Sequestrada, the debut feature by climate-change expert and producer Sabrina McCormick, co-directed by Soopum Sohn, starring and executive produced by Tim Blake Nelson (The Ballad of Buster Scruggs), and also starring Gretchen Mol (Boardwalk Empire) will be released in theaters in November via Outsider Pictures and Strand Releasing.
The timely and urgent environmental thriller on the devastation of the Brazilian Amazon opens on Friday, November 15 at Village East Cinema in New York City, followed by its VOD release on Tuesday, December 17.
Sequestrada follows Kamodjara and her father, Cristiano, members of the Arara, an Amazonian indigenous tribe. When they leave their reservation to protest a dam that will displace their people, Kamodjara is separated from her family and kidnapped by traffickers.
Roberto, an indigenous agency bureaucrat overseeing a report that could change everything, is under pressure to support the dam’s construction. Thomas, an American investor in the dam, makes his way to Brazil to sway Roberto’s opinion. The film tells the story of how these three lives intertwine against a backdrop of geopolitics and environmental disaster.
Sequestrada was shot on location in Brazil and is based on the real-life event of the construction of the Belo Monte Dam, which is displacing the Arara—who have lived along the Amazon River for countless generations. The film, which had its world premiere at the Beijing Film Festival last April, deftly incorporates the experiences of local non-professional actors to tell a gripping local story of global consequences.
The film stars Kamodjara Xipia de Ferreira (Kamodjara), Tim Blake Nelson (Thomas), Marcelo Olinto (Roberto), Gretchen Mol (Grace), Cristiano G. Nascimento (Father), Andressa Yudja (Mother).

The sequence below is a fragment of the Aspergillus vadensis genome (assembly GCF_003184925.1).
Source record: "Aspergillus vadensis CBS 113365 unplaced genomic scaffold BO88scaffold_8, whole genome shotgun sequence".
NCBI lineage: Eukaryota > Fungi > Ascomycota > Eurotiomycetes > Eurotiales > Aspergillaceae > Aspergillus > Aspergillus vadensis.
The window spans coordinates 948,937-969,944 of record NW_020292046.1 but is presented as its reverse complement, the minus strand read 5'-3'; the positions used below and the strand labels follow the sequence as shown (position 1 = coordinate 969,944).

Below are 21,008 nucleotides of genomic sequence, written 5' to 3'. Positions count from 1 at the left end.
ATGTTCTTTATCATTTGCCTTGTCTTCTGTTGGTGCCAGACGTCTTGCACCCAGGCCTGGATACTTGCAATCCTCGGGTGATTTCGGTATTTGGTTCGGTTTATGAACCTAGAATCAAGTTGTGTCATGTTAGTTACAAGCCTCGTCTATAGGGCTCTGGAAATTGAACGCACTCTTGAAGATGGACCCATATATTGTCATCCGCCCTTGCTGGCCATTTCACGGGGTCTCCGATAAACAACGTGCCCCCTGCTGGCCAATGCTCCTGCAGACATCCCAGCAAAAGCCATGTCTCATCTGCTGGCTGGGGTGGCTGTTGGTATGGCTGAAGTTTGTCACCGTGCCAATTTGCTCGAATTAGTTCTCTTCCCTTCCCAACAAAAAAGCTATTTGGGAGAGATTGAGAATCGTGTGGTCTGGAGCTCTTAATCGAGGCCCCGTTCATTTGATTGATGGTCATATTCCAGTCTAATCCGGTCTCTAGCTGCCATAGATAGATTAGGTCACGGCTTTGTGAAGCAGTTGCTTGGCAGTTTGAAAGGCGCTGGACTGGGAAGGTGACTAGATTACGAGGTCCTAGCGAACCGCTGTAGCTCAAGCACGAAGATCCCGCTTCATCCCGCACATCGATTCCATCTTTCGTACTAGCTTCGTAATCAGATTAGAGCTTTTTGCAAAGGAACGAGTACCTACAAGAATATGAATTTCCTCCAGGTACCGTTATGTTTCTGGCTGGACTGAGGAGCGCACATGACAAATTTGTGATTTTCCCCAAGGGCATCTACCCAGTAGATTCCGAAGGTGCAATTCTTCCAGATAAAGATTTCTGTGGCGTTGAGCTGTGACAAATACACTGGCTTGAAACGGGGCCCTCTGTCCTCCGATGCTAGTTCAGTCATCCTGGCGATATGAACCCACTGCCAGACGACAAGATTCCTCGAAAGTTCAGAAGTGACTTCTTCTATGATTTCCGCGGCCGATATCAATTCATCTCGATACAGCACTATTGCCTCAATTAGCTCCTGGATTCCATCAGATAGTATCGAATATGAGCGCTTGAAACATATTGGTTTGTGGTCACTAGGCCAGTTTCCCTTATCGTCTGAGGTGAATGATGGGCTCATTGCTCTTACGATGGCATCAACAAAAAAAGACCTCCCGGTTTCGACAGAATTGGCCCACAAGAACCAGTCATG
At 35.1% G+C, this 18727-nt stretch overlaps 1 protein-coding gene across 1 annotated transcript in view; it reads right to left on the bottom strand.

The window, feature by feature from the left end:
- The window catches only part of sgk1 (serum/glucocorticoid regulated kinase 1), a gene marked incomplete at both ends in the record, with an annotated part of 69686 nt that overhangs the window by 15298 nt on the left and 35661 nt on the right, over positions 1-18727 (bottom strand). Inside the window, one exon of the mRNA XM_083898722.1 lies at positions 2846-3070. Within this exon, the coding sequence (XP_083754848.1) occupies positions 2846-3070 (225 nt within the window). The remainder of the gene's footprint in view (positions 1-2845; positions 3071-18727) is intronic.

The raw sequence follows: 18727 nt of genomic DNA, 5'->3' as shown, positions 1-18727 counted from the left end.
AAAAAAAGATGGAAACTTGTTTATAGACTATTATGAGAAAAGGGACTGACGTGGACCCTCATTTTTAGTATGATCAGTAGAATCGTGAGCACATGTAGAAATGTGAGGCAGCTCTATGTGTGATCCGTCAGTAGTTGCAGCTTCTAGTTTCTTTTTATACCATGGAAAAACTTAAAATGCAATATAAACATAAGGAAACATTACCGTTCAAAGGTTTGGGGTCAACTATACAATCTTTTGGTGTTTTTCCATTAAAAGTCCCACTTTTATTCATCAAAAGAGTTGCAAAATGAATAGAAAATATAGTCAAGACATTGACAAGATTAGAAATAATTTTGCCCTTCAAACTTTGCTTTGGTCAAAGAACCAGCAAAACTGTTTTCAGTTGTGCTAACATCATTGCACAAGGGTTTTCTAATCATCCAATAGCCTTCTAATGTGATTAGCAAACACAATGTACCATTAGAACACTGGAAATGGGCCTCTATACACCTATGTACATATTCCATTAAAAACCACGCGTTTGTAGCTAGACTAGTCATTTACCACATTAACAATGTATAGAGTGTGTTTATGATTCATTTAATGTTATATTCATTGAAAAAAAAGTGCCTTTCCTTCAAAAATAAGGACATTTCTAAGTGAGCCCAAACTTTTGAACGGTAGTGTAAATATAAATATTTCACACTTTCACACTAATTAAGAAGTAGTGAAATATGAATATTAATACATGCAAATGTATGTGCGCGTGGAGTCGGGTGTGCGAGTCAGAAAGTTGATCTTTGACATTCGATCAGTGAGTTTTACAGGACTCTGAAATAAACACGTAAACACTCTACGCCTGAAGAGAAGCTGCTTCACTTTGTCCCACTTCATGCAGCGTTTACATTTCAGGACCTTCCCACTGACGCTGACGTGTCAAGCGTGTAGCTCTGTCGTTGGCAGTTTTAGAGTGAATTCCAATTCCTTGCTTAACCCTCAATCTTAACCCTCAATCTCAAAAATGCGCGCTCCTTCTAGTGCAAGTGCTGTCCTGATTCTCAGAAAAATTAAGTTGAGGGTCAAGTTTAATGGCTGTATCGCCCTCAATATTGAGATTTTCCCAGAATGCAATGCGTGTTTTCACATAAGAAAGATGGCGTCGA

Sabrina McCormick (writer and director) was producer and associate producer on segments of the Showtime series, The Years of Living Dangerously, which won the Emmy for Best Documentary Series in 2014. Her award-winning first documentary film, No Family History (2009), accompanied the publication of her first book by the same title, and follows a woman with breast cancer struggling to find out what caused her illness. Funded by the National Science Foundation, she co-directed After the Cap, the only interactive documentary about the Deepwater Horizon oil spill. Her narrative shorts, A Good Egg and FracKtured, have been seen at festivals across the country. She is Associate Professor at George Washington University.
Soopum Sohn (co-writer and co-director) is a Korean-American writer/director and cinematographer whose short and feature-length works have been presented at the Cannes Film Festival, the Museum of Modern Art, and the Busan International Film Festival. His short film Island to Island was the recipient of a Student Academy Award. He teaches film as an associate professor at Long Island University.